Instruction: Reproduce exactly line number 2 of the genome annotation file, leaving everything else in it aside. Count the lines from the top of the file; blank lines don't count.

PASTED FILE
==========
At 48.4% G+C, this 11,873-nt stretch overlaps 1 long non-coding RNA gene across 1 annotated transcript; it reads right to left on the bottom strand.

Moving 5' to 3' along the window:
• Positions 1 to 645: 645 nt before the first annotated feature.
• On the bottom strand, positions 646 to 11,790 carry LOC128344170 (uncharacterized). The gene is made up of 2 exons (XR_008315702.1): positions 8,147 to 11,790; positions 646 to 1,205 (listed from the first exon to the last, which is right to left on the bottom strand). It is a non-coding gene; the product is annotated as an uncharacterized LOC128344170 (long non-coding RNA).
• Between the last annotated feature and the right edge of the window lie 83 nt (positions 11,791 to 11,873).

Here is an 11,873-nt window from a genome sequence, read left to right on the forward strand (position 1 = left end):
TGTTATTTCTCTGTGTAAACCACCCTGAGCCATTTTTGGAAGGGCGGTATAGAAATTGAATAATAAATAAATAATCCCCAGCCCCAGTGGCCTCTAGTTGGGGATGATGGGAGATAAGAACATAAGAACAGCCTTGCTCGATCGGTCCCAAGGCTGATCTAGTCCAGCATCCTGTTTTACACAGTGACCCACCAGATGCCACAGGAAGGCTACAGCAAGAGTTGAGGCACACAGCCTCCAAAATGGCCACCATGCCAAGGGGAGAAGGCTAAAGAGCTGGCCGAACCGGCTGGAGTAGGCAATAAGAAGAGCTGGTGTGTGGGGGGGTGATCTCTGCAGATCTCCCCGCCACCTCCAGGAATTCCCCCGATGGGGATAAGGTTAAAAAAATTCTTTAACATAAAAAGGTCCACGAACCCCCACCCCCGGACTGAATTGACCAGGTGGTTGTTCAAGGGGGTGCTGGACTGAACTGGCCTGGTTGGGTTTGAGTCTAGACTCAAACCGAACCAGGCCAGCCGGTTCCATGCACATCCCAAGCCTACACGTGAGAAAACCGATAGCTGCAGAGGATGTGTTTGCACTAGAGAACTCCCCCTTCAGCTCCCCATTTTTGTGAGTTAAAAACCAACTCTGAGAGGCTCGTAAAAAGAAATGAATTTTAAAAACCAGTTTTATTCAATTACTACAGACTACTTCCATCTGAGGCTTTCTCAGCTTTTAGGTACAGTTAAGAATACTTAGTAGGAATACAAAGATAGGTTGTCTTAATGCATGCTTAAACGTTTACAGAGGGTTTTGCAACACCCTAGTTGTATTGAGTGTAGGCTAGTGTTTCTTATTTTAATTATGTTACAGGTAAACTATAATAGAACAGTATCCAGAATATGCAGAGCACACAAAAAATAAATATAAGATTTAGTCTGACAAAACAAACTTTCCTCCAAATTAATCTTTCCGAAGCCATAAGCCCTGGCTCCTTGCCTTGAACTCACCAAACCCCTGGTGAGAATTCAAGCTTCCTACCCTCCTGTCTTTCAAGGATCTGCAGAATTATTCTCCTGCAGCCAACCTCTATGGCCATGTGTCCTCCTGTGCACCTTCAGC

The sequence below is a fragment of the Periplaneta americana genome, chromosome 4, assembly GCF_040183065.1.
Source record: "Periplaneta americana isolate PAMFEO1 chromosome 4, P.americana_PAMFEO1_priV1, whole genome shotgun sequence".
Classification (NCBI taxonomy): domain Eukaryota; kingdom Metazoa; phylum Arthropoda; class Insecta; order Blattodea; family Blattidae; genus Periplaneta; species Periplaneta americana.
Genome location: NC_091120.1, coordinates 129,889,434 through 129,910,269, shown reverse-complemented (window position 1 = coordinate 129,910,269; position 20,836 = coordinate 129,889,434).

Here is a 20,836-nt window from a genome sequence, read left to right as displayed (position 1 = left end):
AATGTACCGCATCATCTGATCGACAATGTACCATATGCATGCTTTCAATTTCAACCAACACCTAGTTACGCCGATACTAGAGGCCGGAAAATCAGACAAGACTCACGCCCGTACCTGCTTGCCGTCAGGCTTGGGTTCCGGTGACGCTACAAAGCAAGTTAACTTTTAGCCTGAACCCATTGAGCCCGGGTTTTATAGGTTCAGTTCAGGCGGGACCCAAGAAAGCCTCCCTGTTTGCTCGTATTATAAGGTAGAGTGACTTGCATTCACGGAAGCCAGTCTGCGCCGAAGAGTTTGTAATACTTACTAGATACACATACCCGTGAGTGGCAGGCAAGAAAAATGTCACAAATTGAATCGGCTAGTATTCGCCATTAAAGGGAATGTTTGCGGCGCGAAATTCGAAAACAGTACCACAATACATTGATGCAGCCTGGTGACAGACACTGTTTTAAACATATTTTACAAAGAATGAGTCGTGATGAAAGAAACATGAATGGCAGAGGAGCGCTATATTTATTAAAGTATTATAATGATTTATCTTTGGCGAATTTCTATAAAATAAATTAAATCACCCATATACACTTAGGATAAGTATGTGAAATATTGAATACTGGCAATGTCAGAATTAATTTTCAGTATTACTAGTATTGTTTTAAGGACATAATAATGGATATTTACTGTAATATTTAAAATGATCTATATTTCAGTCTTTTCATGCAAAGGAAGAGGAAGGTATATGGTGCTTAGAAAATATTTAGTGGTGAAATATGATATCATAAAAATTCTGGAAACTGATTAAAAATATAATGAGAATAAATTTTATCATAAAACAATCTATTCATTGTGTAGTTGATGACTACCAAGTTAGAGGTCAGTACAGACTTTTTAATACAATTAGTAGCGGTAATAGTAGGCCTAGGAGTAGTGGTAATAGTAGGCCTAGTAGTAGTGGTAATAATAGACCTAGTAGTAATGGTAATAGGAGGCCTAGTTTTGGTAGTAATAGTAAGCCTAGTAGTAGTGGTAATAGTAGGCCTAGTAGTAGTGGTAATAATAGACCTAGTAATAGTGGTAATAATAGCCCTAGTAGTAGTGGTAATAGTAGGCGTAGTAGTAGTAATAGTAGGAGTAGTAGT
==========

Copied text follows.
Moving 5' to 3' along the window: